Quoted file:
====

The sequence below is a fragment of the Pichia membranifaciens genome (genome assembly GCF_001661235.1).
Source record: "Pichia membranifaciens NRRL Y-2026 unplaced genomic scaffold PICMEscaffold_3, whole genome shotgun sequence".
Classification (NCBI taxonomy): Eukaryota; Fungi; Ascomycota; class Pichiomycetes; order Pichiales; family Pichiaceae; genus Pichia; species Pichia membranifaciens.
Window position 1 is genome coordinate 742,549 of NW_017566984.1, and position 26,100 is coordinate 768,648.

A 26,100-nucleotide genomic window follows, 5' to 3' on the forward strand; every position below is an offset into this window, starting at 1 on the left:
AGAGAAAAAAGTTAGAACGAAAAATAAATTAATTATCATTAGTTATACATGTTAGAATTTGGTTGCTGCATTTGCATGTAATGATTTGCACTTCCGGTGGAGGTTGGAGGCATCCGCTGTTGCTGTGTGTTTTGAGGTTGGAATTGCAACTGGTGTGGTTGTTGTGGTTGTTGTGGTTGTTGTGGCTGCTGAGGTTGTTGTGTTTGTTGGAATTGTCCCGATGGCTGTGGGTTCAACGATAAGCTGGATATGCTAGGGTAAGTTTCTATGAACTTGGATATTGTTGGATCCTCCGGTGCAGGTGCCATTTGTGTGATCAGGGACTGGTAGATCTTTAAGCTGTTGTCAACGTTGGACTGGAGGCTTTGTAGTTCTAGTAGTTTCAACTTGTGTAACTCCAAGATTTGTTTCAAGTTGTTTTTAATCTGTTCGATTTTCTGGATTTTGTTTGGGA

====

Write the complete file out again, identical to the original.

The sequence below is a fragment of the Pichia membranifaciens genome (genome assembly GCF_001661235.1).
Source record: "Pichia membranifaciens NRRL Y-2026 unplaced genomic scaffold PICMEscaffold_3, whole genome shotgun sequence".
Classification (NCBI taxonomy): Eukaryota; Fungi; Ascomycota; class Pichiomycetes; order Pichiales; family Pichiaceae; genus Pichia; species Pichia membranifaciens.
Window position 1 is genome coordinate 742,549 of NW_017566984.1, and position 26,100 is coordinate 768,648.

A 26,100-nucleotide genomic window follows, 5' to 3' on the forward strand; every position below is an offset into this window, starting at 1 on the left:
AGAGAAAAAAGTTAGAACGAAAAATAAATTAATTATCATTAGTTATACATGTTAGAATTTGGTTGCTGCATTTGCATGTAATGATTTGCACTTCCGGTGGAGGTTGGAGGCATCCGCTGTTGCTGTGTGTTTTGAGGTTGGAATTGCAACTGGTGTGGTTGTTGTGGTTGTTGTGGTTGTTGTGGCTGCTGAGGTTGTTGTGTTTGTTGGAATTGTCCCGATGGCTGTGGGTTCAACGATAAGCTGGATATGCTAGGGTAAGTTTCTATGAACTTGGATATTGTTGGATCCTCCGGTGCAGGTGCCATTTGTGTGATCAGGGACTGGTAGATCTTTAAGCTGTTGTCAACGTTGGACTGGAGGCTTTGTAGTTCTAGTAGTTTCAACTTGTGTAACTCCAAGATTTGTTTCAAGTTGTTTTTAATCTGTTCGATTTTCTGGATTTTGTTTGGGA